But 43-year-old Ellena Zulu of Mchinji, a district on the border between Malawi and Zambia, had a different story to tell. "My husband died eight years ago in a road accident after we had had four children. A month after his burial ceremony, his relatives asked me if I was ready to be inherited by one of his brothers. Two of his brothers were married and only one was single. I told them that I was ready to get married to the one who was single," says Zulu.

She adds that she is living happily with her new husband: "I chose to be married to him because I knew that it was difficult for another man to marry me
after I had four children with my first husband."

Another cultural practice responsible for the spread of HIV is sexual cleansing, which occurs after funerals, burials and initiation ceremonies. It is also practised on widows, as it is thought that these women become "unclean" after the deaths of their husbands - and remain so until they have had intercourse with a sexual cleanser, or "namandwa". Both widow and cleanser run the risk of contracting

An AIDS counsellor in the southern district of Nsanje, Victoria Piriminta, says health authorities tried to convince people to stop the custom - but to no avail.
So, the officials attempted a different approach.

Changes have been introduced into the initiation ceremonies that help Malawian youths make the transition to adulthood.

In the past, teenage boys and girls were taken to separate camps in the bush for circumcision and
traditional counselling. Boys were circumcised with one knife, something that could easily lead to the spread of HIV. At the end of the initiation ceremonies, they were also encouraged to have sex with any partner of their choice, to demonstrate their adulthood.

According to Chief Sagawa of the Yao People in Mulanje district, near Blantyre, these practices have changed. Traditional counsellors have discarded the knife in favour of a new approach.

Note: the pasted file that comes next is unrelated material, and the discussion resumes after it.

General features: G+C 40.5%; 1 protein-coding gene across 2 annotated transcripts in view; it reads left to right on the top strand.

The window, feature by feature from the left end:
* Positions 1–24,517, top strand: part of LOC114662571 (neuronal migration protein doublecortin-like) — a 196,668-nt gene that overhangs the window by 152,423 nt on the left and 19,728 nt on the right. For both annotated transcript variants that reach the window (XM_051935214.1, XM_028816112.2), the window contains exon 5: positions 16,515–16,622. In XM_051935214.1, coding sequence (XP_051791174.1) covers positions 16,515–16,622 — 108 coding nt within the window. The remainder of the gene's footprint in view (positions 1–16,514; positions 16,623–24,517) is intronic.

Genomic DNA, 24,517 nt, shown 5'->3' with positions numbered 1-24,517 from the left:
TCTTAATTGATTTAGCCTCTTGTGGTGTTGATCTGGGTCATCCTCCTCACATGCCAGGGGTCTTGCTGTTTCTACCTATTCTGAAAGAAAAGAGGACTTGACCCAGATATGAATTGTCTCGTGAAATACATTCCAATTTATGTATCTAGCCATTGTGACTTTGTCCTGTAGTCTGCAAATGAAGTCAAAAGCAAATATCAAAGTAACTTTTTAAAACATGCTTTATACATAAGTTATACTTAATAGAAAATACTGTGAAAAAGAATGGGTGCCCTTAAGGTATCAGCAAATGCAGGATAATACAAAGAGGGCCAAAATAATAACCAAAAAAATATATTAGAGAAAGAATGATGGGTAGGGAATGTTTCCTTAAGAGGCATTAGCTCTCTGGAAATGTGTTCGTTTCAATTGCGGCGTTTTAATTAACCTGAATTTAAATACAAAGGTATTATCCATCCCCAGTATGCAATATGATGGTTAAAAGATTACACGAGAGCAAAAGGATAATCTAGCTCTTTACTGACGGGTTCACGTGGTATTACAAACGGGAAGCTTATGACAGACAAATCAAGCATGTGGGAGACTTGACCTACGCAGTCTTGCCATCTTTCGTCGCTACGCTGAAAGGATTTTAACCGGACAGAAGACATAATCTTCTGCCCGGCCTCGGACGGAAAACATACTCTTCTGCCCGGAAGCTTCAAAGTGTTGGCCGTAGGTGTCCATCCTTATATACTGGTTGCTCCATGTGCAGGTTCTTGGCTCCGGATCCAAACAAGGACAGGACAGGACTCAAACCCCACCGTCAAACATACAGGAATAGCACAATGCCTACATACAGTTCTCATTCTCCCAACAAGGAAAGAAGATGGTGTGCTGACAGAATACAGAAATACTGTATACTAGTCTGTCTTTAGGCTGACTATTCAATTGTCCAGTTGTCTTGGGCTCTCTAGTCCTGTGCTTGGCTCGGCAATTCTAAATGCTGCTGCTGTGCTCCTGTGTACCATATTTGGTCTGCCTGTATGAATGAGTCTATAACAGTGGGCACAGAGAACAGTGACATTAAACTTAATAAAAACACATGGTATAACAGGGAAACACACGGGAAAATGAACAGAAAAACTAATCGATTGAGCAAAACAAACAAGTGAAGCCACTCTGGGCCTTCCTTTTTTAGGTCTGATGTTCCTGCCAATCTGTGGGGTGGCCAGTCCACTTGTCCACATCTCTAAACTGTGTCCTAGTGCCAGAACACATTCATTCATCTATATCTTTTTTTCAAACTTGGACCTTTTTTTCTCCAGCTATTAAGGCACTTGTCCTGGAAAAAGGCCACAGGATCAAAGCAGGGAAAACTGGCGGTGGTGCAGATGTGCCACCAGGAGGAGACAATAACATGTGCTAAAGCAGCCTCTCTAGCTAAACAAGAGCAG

"Instead, traditional counsellors pinch the foreskin of the teenagers' penises," says Sagawa. "Furthermore when they are graduating, we don't advise them to have sex as a way of proving their adulthood. Instead we admonish them to refrain from sexual unions, till they get married," he adds.

Sagawa praised the National AIDS Commission (NAC) for holding training workshops for traditional counselors in villages, in an effort to discard harmful cultural practices.

"Every year, traditional counsellors go for workshops on HIV/AIDS. They, in turn, teach teenagers who go for initiation ceremonies the importance of abstinence and condom use," he says.

NAC Executive Director Bizwick Mwale has praised ethnic leaders for their cooperation in the fight against AIDS. He believes the success of the NAC's
programme for altering cultural practices can be attributed to community involvement in deciding which approaches to take in the initiative. Mwale says that non-governmental organisations, health institutions and other bodies are currently analyzing research on the success of the initiative.